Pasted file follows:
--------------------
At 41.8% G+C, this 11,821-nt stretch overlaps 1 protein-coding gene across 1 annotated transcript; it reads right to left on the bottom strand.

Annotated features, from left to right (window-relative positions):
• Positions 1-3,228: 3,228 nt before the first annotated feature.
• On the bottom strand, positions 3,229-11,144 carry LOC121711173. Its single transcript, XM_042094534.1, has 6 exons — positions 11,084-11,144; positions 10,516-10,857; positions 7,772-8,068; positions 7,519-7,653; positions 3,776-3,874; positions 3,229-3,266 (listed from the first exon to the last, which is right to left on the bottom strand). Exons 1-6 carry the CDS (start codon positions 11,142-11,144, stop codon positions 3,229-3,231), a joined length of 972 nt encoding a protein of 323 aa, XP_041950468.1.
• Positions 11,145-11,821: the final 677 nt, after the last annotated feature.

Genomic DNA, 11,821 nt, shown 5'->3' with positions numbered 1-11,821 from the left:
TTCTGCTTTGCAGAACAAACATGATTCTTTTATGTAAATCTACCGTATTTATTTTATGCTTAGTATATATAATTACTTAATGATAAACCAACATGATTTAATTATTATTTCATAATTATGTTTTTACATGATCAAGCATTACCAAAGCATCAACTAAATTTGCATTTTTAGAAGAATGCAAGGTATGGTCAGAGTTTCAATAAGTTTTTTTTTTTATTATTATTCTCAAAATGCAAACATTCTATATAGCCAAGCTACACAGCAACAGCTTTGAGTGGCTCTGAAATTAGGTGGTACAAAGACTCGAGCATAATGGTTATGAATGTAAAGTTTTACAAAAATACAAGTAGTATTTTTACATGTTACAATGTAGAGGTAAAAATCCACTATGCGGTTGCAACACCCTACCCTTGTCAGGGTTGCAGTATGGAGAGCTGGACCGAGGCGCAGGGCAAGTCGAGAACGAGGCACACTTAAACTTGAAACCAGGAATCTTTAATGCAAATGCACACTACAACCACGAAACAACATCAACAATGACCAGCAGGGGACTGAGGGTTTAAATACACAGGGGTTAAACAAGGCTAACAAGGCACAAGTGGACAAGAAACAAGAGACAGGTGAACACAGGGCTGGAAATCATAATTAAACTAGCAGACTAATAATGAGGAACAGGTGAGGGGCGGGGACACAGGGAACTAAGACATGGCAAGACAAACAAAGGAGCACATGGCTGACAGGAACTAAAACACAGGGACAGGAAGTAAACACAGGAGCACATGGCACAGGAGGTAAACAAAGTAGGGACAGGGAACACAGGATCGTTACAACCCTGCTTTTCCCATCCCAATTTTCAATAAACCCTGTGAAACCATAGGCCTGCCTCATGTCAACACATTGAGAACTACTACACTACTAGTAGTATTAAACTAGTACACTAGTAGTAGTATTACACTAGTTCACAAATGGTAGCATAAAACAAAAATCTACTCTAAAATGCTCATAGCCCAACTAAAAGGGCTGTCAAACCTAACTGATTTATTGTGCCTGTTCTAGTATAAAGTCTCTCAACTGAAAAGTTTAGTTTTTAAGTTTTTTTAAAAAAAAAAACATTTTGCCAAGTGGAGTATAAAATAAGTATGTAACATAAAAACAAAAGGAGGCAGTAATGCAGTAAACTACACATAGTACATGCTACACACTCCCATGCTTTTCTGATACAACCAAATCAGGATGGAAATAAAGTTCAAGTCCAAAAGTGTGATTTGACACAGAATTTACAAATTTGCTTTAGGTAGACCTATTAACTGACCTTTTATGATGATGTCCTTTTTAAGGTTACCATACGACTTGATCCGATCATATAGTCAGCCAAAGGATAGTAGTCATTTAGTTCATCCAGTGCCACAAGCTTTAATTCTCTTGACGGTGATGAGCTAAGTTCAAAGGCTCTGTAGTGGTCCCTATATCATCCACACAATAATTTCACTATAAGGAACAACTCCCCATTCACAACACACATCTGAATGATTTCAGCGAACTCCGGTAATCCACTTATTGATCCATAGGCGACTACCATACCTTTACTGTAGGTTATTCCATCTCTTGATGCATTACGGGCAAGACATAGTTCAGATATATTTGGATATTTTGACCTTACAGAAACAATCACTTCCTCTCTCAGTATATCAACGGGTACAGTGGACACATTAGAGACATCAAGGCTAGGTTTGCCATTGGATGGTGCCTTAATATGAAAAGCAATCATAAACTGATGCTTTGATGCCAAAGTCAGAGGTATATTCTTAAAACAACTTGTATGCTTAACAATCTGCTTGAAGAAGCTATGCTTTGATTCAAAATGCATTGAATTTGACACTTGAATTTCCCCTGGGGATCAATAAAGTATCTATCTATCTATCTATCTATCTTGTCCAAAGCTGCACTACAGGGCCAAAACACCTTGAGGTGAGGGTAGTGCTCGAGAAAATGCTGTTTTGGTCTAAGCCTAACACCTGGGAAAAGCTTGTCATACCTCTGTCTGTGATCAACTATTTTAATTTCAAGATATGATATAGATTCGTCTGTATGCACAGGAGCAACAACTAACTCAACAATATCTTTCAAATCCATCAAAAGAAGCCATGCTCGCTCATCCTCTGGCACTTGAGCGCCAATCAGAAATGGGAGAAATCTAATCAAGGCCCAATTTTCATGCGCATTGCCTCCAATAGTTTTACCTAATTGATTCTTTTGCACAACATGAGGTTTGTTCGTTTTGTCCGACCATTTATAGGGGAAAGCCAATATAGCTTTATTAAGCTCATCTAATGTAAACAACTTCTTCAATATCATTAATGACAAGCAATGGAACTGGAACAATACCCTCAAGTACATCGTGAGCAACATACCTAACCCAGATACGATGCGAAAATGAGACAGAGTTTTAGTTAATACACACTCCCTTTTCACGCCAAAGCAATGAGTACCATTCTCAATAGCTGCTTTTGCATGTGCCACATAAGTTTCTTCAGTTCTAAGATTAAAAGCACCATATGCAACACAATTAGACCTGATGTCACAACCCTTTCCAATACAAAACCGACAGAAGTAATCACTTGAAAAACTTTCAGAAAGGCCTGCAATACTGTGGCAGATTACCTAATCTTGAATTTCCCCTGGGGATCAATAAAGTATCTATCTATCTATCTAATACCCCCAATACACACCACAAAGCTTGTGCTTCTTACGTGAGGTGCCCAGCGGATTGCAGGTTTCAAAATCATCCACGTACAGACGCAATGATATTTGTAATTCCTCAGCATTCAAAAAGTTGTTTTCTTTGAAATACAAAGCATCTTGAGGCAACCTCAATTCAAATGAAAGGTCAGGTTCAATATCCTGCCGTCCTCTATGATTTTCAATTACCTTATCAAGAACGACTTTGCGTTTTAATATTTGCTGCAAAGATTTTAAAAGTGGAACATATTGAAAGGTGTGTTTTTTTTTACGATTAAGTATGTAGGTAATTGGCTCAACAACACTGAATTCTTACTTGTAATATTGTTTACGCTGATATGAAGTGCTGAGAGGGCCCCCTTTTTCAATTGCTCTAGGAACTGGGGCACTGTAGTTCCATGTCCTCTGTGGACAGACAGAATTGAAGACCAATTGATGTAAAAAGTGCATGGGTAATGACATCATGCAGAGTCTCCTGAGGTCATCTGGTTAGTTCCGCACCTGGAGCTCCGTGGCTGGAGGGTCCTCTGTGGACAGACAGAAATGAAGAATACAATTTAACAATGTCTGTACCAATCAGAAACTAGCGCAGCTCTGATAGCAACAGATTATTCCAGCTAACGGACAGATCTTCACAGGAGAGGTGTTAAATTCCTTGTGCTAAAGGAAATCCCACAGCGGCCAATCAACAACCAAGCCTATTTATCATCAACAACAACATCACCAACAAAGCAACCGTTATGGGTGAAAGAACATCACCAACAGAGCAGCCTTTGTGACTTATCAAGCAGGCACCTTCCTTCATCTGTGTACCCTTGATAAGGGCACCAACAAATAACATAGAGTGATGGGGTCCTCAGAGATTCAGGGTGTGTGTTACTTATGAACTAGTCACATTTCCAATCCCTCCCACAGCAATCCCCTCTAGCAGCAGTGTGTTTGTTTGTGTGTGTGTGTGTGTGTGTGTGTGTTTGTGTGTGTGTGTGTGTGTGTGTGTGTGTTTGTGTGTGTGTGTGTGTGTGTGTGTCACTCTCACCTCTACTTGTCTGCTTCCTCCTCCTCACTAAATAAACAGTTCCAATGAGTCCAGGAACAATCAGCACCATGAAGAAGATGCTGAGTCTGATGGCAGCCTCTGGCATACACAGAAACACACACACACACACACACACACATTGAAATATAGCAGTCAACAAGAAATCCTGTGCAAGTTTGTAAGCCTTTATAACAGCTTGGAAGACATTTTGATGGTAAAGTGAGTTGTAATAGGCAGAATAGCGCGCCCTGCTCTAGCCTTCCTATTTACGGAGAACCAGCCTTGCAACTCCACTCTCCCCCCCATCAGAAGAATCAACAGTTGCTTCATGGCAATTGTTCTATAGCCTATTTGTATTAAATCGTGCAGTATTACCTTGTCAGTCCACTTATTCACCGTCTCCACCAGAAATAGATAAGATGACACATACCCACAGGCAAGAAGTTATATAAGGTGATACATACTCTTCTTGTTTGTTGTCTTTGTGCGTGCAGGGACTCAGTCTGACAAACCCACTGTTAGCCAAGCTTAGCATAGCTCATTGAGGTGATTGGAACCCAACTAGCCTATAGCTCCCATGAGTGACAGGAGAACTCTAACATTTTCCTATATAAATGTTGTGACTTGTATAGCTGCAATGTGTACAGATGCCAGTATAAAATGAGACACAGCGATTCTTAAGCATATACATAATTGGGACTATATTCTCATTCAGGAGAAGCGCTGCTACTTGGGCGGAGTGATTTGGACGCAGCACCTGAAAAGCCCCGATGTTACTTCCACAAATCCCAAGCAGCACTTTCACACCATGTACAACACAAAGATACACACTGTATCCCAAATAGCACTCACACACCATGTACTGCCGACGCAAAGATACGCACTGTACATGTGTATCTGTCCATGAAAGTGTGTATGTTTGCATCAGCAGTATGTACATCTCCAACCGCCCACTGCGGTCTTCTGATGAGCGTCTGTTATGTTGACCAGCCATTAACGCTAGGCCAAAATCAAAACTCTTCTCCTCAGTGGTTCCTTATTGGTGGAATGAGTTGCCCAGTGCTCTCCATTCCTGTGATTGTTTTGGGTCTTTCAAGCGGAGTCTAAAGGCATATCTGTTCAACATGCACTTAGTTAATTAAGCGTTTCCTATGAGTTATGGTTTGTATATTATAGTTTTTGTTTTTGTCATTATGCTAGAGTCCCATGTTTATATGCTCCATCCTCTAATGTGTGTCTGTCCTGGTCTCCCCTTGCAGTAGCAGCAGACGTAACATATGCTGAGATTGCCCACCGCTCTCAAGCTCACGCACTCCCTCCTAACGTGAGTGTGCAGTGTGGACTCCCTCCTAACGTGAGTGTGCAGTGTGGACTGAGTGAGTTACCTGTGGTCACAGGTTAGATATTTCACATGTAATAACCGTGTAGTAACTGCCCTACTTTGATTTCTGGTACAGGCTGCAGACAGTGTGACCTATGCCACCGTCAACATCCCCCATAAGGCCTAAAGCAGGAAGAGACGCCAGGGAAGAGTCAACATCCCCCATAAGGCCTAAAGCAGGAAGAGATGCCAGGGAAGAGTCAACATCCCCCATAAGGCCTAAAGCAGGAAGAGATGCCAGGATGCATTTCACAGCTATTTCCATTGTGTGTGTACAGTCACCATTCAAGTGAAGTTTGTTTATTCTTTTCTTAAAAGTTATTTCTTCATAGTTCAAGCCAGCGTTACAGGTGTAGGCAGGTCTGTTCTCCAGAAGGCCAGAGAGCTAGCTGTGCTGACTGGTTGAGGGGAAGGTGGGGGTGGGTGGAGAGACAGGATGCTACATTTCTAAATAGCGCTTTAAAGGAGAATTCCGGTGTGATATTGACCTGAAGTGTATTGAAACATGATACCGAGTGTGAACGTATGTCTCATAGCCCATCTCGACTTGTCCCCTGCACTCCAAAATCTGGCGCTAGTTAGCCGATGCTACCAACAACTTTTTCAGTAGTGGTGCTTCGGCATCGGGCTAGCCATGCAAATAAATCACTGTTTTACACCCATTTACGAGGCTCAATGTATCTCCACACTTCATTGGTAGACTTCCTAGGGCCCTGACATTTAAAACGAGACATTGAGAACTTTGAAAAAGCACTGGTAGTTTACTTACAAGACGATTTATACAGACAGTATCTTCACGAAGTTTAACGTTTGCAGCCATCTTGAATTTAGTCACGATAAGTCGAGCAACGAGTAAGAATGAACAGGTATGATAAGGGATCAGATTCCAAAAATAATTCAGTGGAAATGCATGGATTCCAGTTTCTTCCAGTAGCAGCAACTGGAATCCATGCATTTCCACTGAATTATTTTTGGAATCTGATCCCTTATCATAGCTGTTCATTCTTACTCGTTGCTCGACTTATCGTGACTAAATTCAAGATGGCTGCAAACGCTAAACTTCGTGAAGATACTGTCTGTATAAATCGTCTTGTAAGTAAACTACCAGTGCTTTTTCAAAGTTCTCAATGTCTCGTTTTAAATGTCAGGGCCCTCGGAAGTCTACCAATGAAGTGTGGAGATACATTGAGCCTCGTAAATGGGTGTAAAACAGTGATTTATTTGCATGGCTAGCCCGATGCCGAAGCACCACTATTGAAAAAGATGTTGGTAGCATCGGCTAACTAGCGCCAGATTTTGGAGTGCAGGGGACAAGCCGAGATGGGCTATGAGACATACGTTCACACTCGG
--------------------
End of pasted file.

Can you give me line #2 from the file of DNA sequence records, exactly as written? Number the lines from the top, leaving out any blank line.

Annotated features, from left to right (window-relative positions):